More Details Hide Details His bail conditions did not include restrictions on his travel.
    On November 5, 2011, Sandusky was arrested and charged with seven counts of involuntary deviate sexual intercourse, eight counts of corruption of minors, eight counts of endangering the welfare of a child, seven counts of indecent assault, and other offenses.
    More Details Hide Details The prosecution charged Curley and Schultz with perjury and failure to report suspected child abuse by Sandusky.
    On November 4, 2011, a grand jury that had been convened in September 2009, or earlier, indicted Sandusky on 40 counts of sex crimes against young boys.
    More Details Hide Details The indictment came after a three-year investigation that explored allegations of Sandusky having inappropriate contact with an underage boy over the course of four years, beginning when the boy was ten years old. The boy's parents reported the incident to police in 2009. The grand jury identified eight boys who had been singled out for sexual advances or sexual assaults by Sandusky, taking place from 1994 through 2009. At least 20 of the incidents allegedly took place while Sandusky was still employed at Penn State. According to the first indictment, in 2002 assistant coach Mike McQueary, then a Penn State graduate assistant, said he walked in on Sandusky anally raping a ten-year-old boy. The next day, McQueary reported the incident to head coach Joe Paterno. (Later while testifying during the Sandusky trial, McQueary spoke about what he had relayed to Paterno: "I told him and I want to make sure I'm clear. I made sure he knew it was sexual and wrong. There was no doubt.") Paterno told McQueary at the time, “You did what you had to do. It is my job now to figure out what we want to do.” At the Preliminary Hearing for Tim Curley and Gary Shultz, McQueary testified that Paterno was "shocked and saddened, kind of slumped back on his chair." He said that Paterno told him: "'I'm sorry you had to see that. It's terrible.'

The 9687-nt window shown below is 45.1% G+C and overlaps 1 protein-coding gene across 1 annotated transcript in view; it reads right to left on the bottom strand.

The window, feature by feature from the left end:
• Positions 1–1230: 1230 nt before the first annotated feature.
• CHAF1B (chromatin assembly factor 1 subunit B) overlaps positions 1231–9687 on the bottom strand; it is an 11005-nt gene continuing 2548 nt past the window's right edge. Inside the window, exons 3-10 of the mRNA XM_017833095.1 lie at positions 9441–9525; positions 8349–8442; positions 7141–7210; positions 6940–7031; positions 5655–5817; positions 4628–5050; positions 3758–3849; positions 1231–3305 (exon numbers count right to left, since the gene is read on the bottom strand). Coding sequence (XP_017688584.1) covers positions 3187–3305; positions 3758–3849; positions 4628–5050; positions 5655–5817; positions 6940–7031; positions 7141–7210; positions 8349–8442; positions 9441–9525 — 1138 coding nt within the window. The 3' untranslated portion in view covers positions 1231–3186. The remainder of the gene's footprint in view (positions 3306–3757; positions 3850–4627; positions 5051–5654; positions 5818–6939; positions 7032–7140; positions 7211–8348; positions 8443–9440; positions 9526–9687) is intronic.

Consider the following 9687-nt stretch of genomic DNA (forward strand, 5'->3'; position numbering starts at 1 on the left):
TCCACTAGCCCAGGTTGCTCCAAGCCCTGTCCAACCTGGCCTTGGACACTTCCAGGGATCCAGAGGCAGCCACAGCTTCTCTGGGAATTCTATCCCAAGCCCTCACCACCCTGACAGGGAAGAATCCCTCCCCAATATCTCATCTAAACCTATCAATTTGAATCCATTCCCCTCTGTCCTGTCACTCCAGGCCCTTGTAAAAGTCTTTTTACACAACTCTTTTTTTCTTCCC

At the July 12 press conference announcing the report's findings, Freeh stated in his prepared remarks: “The most powerful men at Penn State failed to take any steps for 14 years to protect the children Sandusky victimized.” He said they “never demonstrated, through actions or words, any concern for the safety and well-being of Sandusky’s victims” until after he was arrested in 2011.